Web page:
(WASHINGTON) -- Non-Hodgkin’s lymphoma, the cancer that claimed the life of 39-year-old actor Andy Whitfield, is the most common cancer affecting the lymphatic system — the network of organs, ducts and nodes that dispenses immune cells that help the body fight off infection.
According to the National Cancer Institute, there have been 66,360 new cases of non-Hodgkin’s lymphoma diagnosed this year, and 19,320 deaths. The Lymphoma Research Foundation estimates that 332,000 Americans are currently living with this type of cancer that kills very quickly. Only 63 percent live five years after diagnosis.
Since the early 1970s, the number of new cases of non-Hodgkin’s lymphoma has nearly doubled. A 2004 study suggests the increase could be attributed to better cancer reporting, an increase in AIDS-related NHL and changes in the classification of lymphoma.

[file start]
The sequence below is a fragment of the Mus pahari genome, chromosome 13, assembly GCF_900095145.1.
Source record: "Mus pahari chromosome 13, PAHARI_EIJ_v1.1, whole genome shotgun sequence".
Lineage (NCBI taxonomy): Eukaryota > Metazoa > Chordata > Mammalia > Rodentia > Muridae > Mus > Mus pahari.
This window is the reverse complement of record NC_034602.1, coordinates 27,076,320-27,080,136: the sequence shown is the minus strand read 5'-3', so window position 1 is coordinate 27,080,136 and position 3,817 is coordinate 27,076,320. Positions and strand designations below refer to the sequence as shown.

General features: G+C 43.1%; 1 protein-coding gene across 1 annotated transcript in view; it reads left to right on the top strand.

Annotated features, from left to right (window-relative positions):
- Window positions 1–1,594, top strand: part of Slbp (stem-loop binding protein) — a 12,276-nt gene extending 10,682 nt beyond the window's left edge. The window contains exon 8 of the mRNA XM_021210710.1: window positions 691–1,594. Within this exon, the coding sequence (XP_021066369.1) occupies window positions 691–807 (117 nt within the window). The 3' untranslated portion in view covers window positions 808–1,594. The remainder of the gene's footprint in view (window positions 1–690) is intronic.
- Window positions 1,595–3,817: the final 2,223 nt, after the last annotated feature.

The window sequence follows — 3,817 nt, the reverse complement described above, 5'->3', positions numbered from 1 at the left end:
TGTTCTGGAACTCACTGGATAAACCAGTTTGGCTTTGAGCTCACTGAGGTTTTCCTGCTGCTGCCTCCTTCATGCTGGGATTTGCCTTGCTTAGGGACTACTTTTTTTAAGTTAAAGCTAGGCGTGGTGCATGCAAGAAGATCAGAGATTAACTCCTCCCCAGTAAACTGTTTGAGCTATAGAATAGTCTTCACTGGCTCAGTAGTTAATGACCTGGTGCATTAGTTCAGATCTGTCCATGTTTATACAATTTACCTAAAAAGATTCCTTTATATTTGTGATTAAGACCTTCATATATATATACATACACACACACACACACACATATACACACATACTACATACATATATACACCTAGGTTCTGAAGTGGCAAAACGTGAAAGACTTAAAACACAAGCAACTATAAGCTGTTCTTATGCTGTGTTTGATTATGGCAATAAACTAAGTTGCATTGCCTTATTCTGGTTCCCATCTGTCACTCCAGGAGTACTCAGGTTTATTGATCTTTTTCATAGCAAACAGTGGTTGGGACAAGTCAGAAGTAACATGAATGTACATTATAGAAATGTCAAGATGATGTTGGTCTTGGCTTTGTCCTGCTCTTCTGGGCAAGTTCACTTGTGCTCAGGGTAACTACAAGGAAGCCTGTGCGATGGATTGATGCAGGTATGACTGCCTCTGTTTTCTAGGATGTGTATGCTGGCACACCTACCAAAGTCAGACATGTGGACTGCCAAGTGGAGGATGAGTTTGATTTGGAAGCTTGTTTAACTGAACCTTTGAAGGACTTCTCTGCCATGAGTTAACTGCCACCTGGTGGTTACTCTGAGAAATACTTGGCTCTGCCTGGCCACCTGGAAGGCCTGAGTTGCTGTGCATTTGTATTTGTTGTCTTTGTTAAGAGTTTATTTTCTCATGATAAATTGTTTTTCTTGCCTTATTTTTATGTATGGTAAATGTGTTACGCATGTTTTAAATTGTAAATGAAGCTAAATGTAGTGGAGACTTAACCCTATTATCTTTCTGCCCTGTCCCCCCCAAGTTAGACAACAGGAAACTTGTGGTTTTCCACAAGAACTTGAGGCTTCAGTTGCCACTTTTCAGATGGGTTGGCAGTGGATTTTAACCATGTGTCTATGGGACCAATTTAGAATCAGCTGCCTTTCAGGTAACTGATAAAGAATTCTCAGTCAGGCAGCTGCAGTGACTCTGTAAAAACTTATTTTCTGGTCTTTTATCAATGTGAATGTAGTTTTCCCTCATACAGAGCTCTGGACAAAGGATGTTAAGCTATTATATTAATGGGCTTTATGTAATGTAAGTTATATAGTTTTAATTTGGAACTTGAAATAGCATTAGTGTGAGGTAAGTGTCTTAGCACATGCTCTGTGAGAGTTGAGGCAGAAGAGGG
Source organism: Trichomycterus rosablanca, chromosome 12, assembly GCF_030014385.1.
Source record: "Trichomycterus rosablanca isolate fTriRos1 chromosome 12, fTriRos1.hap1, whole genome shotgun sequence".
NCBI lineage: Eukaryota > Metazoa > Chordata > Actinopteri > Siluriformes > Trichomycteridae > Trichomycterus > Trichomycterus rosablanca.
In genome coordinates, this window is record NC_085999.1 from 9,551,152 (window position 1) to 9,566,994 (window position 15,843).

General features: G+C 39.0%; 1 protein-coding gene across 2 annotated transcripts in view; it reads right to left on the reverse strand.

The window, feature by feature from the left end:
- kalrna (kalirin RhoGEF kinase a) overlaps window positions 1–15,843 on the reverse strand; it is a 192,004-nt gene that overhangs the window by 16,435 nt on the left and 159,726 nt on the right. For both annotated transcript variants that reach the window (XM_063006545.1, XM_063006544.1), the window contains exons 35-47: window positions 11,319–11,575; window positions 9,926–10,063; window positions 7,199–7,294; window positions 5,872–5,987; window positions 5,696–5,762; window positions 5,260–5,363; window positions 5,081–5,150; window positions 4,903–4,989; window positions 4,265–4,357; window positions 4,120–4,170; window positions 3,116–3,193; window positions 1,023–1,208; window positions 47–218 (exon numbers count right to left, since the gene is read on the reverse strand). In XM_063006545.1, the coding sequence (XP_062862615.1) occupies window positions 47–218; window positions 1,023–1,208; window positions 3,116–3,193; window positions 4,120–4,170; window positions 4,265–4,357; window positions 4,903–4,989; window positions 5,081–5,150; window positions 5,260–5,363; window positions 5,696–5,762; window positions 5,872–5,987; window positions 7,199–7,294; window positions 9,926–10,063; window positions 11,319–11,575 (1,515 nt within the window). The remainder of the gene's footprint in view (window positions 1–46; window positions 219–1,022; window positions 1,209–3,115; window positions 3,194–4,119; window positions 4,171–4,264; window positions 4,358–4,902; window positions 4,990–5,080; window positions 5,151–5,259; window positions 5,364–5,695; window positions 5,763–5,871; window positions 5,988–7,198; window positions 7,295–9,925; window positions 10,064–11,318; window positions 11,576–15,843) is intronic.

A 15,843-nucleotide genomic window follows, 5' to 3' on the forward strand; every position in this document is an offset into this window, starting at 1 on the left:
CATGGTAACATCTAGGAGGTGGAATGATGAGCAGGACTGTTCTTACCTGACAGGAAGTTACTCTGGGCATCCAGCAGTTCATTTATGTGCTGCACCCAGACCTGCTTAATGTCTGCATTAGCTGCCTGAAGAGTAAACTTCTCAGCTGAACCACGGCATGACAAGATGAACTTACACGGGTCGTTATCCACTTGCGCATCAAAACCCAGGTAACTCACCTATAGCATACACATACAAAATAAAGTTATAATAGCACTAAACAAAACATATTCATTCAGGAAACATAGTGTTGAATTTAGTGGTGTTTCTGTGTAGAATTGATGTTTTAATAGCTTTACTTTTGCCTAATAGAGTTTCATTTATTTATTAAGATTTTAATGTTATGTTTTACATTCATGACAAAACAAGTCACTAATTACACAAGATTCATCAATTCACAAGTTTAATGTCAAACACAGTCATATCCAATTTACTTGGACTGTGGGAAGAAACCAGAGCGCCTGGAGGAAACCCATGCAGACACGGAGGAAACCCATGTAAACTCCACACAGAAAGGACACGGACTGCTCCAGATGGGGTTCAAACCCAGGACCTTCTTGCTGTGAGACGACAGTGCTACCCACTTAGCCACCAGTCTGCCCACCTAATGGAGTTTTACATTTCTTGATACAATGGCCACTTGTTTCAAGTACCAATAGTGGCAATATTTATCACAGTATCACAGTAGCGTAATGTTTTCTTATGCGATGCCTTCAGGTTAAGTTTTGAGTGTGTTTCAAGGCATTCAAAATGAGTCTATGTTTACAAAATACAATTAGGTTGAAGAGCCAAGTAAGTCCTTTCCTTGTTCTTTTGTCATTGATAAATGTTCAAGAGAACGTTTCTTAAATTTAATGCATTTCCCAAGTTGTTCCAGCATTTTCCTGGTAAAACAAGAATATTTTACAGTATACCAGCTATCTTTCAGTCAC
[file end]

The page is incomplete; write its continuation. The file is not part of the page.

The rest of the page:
While non-Hodgkin’s lymphoma can strike at any age, lymphomas as a whole are the most common childhood cancers, whose symptoms include chills, fever, weight loss and enlarged lymph nodes.
The exact cause of NHL remains a mystery, but a family history of the disease, already having an autoimmune disease and exposure to certain environmental chemicals are believed to contribute to it.
Copyright 2011 ABC News Radio